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The Cost of Freedom

Kevin Headley


We were lying perfectly still in the woods, facedown. Our eyes were the only thing that moved. I saw Baron gesturing to Boni: they were coming from the left, the pack of hunters, sent to retrieve the enslaved runaways. They were clearly visible in the moonlight. They were looking for Boni, Baron and Joli Coeur’s headquarters: Fort Buku. There were twenty, maybe even thirty men, and there were traitors among them, the Black Hunters – the Redi Musu. Boni said we couldn’t blame them; they had been promised freedom after finding Fort Buku. They wanted to be freed, just like us, but bykilling their own. That was the price they had to pay. The hunters had been looking for our settlement for days. We had hoped they would end their search without completing it, and return to the city. But they kept coming closer.


If they caught us, we would once again be at the mercy of the torturous plantation owners. Or be whipped until we bled, with our hands tied to our legslike bushpigs. Or lose a hand or a foot. If they caught my wife Mini, she would be tortured and raped. My Mini. Men had fought over you, but you pickedme. Mi lobi. My daughter Anna, with her round brown eyes, would be sold away and lead a life full of pain, sadness and humiliation. I couldn’t bear the thought of it.


Baron beckoned us to slowly come forward. We got up very carefullyand walked backwards without our heels touching the ground, to cut off the soldiers in a curve. The group was split into two. Baron took us with him to attack them from the front; Boni stayed behind with the rest to launchan attack from behind. Joli Coeur had stayed at the Fort to keep the peace there.


I felt my heart beating faster and faster against my chest. Drops of sweat ran down my face. I kept brushing them away slowly with my tremblingleft hand. In my right, I held my weapon against my chest like a newborn child. We would carry out the attack soon. I didn’t know whether I would survive. I didn’t want to die. And if I did die, hopefully it would be in an instant. I swallowed the lump in my throat. I wanted to get up and run back to Fort Buku and hide there. I wanted to get away from here – but I stayed. If everyone were to run from the fight, we’d all be lost. It’s as Boni says all the time: you have to fight for freedom. To the death.


Light-skinned Boni, who looked like he’d been carved out of the wood of a kapok tree, was the only one who had been born free. Skinny Baron had learned how to read and write and had even been to the Netherlands, but looked up to Boni nonetheless. To his fighting spirit and his determination to free all of his people. It was said that Boni had fought in a hundred wars. Survived all of them. They said it was because of the cuff, the bracelet he wore on his right wrist. But above all, Boni was a good strategist: he always planned five steps ahead and recoiled from nothing and no one. Nothing was done without his knowledge and approval.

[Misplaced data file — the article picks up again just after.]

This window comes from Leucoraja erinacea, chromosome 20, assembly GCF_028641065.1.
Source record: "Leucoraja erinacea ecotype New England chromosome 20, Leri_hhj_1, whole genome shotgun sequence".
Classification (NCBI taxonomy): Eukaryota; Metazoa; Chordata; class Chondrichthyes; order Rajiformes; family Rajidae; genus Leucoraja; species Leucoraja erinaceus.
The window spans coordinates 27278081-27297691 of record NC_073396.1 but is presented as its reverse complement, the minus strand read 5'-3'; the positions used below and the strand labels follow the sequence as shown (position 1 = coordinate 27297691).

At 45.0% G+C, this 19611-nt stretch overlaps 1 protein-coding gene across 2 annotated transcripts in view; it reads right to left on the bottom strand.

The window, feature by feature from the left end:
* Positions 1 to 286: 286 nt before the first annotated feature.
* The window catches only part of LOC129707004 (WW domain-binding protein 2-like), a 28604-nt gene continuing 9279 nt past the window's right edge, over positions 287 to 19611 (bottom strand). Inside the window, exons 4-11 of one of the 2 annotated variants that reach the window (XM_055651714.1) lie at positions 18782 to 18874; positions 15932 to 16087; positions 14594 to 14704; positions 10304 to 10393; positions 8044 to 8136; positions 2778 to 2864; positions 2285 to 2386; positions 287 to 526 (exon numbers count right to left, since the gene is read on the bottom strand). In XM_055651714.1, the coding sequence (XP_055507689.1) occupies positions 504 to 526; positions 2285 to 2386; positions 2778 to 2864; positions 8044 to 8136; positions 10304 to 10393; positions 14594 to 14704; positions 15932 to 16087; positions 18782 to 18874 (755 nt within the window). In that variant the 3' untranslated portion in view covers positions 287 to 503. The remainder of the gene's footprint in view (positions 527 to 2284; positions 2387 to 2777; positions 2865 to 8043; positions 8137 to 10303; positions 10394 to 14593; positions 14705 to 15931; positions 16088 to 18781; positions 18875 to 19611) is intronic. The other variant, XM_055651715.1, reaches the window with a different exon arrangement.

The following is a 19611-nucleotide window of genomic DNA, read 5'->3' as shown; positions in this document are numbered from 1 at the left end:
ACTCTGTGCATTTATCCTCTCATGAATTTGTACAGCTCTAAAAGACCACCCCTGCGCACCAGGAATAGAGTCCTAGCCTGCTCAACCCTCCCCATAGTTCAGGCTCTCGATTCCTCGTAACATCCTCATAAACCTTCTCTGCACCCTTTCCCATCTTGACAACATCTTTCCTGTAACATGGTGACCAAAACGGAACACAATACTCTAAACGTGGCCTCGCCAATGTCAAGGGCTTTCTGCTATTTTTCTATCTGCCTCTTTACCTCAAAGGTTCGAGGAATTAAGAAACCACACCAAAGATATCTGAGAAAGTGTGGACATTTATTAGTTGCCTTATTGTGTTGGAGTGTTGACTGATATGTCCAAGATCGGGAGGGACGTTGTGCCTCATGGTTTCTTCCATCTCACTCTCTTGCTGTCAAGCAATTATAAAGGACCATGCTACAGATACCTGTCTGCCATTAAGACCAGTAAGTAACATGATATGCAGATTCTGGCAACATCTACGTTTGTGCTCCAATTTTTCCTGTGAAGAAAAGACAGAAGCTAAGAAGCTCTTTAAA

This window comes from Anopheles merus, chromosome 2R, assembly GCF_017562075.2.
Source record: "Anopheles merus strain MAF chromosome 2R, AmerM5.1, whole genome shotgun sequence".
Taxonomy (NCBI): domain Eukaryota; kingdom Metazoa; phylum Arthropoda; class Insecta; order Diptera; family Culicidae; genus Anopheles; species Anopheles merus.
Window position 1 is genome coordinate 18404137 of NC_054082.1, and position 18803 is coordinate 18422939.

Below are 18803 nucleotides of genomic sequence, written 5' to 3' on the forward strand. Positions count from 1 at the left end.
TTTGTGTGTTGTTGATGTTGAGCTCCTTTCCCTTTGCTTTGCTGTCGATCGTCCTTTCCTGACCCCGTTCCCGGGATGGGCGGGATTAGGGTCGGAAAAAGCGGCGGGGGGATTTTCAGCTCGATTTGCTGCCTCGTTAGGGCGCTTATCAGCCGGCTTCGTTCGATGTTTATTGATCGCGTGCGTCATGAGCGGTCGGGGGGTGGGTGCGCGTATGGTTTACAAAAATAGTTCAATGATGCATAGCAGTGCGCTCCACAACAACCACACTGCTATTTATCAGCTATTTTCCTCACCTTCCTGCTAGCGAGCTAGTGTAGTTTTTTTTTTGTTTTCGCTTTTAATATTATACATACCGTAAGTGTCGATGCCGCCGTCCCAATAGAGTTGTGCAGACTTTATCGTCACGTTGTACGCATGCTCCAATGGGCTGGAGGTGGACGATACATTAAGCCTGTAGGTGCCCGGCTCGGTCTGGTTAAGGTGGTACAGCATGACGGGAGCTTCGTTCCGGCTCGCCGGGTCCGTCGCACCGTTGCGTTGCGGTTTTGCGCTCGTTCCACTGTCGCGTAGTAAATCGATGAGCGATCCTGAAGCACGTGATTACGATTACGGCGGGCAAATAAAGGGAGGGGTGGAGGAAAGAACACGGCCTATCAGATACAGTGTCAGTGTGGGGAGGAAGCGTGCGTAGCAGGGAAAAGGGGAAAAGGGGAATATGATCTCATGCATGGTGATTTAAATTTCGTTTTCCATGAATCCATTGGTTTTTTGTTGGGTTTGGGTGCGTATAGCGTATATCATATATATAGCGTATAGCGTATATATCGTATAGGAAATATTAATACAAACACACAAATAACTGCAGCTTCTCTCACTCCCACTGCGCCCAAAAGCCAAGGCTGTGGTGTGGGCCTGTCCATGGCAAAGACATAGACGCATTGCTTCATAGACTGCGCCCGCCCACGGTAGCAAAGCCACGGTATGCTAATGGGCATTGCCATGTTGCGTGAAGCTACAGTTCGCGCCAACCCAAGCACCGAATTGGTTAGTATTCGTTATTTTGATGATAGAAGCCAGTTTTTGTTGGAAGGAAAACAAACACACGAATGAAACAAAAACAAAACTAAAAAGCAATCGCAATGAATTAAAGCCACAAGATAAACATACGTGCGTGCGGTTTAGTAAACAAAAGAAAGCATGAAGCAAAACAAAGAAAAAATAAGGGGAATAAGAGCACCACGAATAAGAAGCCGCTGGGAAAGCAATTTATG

Baron beckoned to me with his index finger, I had to step forward a bit more. I grabbed my weapon and pressed it against my chest. It felt heavy and cold. Stolen from the soldiers’ camp, less than three days ago.


Plantation life was unyielding. Working in the hot, skin-scorching sun every day until your legs could no longer carry you; puking up hot liquid if you hadn’t been given anything to eat for hours. Resting was forbidden and if you dared to do it anyway, you’d be whipped, and sometimes the whip cut to the bone. My best friend Carel learned that the hard way. He was beaten underneath the very tree where he had been napping, and hung in that tree with the same piece of rope. ‘If it’s shade you want, shade you’ll get,’ they said while they hoisted him up, laughing all the while. After that, I was sure: I had to run away. One day they weren’t paying attention, and a few of us made a run for it. Straight into the woods. I just kept running, through the trees and the water. I barely had any strength left in my legs, but I kept running. After that, we wandered through the woods for days, needing to survive with what we found there. After six days, nearly starved to death, we were discovered by a resistance scout. He took us to Fort Buku. From the outside, the fort was well protected: it had high, wooden walls and was heavily camouflaged with leaves and branches. On the inside, it was an entire village. Men, women and even children came out to see who these new fugitives were. Joli Coeur asked us many times whether we had escaped or had been sent by the slave masters. I explained that I wanted to be free, just like they were. I didn’t want to go back. To the pain and the hardship.